Work not a black-tie affair for corrections employee

Court rules officer was improperly disciplined for wearing a tie prohibited by new dress code; depressed employee felt it was part of his identity
By Jeffrey R. Smith
|Canadian Employment Law Today

Dress code flap over a tie

Some people balk at putting on a tie. However, a labour dispute between the Correctional Services of Canada (CSC) and one of its officers has put a twist on the issue of accommodation in dress codes.

In 2005, the CSC instituted a new dress code that replaced ties with black T-shirts under the uniform shirt. François Demers didn’t like the change after 28 years and continued to wear his tie with the new uniform. He was warned and later fined, and eventually he went on sick leave due to the pressure from his supervisors to lose the tie.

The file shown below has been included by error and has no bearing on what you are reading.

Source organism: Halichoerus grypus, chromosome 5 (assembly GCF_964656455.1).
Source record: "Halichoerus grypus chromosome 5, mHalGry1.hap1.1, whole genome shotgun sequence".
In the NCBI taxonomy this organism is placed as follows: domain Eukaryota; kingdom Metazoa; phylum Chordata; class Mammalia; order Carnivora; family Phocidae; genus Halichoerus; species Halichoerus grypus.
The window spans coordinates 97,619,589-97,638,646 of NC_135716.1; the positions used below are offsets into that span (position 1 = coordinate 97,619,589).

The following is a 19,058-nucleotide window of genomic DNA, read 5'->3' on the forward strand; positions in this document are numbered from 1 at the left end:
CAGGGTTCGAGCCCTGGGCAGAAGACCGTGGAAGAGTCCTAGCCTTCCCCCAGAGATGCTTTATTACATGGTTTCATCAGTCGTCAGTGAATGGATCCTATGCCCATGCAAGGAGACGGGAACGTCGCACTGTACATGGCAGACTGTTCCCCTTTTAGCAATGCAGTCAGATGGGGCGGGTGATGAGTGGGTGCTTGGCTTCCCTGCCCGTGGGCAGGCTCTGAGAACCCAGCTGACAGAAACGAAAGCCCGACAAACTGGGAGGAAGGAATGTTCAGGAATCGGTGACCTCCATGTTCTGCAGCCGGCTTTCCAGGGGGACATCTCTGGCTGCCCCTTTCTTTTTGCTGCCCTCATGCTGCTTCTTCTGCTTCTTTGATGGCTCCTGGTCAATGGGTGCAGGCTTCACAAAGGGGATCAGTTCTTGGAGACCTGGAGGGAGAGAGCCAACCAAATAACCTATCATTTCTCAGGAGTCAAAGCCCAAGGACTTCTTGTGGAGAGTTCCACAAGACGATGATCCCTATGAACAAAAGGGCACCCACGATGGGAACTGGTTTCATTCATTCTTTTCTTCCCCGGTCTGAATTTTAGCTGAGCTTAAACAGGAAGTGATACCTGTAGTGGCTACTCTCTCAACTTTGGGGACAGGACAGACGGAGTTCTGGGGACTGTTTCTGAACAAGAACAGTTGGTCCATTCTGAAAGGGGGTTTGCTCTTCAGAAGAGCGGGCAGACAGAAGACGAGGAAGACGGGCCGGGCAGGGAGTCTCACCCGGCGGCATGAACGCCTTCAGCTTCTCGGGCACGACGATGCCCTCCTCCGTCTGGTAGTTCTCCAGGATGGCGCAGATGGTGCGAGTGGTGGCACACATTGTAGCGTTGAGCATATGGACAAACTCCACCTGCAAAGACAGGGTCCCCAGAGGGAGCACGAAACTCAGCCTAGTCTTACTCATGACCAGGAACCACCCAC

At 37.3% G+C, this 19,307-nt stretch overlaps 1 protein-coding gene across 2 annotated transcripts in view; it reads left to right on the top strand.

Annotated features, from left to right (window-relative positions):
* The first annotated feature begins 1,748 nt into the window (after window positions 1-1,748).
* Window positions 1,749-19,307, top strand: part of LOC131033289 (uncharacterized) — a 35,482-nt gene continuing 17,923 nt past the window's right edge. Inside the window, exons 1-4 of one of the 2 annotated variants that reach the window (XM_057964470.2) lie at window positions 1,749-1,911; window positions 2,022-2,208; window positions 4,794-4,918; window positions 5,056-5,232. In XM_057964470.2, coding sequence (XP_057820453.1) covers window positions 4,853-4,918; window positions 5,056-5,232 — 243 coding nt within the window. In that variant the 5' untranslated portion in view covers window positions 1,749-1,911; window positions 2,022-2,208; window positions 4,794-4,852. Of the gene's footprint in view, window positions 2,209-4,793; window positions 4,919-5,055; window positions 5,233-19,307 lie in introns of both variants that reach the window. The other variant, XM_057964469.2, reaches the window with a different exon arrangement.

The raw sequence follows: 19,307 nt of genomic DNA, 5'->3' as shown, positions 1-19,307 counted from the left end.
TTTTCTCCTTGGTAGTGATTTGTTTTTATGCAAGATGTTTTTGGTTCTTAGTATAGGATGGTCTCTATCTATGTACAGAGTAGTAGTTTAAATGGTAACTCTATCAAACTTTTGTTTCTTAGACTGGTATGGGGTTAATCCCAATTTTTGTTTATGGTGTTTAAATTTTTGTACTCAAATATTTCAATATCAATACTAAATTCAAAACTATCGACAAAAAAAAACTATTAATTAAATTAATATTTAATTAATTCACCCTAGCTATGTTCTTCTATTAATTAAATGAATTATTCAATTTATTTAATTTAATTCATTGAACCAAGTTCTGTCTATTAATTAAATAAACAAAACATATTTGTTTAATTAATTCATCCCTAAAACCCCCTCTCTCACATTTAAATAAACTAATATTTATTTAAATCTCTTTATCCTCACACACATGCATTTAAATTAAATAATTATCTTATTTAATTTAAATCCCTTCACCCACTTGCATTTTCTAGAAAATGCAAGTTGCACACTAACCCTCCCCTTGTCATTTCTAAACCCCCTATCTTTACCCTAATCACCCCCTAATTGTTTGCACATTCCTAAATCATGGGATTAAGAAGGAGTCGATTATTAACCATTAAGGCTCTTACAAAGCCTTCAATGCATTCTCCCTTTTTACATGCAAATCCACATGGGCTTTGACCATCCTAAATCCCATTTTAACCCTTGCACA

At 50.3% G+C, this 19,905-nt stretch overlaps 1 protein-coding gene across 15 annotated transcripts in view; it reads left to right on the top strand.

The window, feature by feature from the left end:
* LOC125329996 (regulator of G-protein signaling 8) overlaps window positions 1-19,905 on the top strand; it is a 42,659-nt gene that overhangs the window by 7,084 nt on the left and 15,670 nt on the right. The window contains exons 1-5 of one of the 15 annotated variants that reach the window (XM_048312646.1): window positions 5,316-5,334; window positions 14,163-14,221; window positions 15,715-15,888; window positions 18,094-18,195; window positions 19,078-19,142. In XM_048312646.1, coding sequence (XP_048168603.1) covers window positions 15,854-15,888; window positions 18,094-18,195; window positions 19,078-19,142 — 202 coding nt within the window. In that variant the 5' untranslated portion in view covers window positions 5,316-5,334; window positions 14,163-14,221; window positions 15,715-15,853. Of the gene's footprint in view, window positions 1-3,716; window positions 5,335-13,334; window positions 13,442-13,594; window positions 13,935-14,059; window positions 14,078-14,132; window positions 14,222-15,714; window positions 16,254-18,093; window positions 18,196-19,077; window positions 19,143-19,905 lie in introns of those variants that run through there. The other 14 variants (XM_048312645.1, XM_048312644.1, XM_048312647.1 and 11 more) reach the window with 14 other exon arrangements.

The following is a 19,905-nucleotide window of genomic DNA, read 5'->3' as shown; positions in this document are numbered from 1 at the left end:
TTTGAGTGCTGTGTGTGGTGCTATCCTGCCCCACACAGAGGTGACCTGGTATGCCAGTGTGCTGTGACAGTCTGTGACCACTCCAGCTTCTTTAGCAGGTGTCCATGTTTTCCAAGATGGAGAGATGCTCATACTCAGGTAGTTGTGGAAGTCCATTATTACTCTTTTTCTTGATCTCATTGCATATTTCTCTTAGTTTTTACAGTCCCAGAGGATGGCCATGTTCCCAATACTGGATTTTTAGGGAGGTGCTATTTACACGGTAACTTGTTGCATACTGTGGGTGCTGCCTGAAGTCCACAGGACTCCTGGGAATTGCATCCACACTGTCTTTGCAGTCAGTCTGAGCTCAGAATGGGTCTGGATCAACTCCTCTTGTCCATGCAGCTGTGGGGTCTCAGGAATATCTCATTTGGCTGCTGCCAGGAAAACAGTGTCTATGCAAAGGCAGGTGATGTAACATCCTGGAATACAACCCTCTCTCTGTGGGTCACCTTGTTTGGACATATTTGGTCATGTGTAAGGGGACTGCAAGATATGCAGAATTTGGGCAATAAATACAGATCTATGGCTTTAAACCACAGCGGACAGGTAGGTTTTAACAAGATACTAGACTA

Psychiatric evaluations determined Demers suffered from depression and he depended on wearing a tie as part of his identity at work. However, CSC officials didn’t relent and he was declared unfit to work.

The board found CSC could have accommodated Demers without difficulty by allowing him to wear the tie and the discipline he received was unfair.

The case, while somewhat unusual, is another example of how employers must be open to accommodation, especially where it’s a matter that may be minor for the employer but can be significant for the employee.

The Canada Public Service Labour Relations Board has found a corrections officer was discriminated against when he was disciplined for not complying with his employer’s dress code.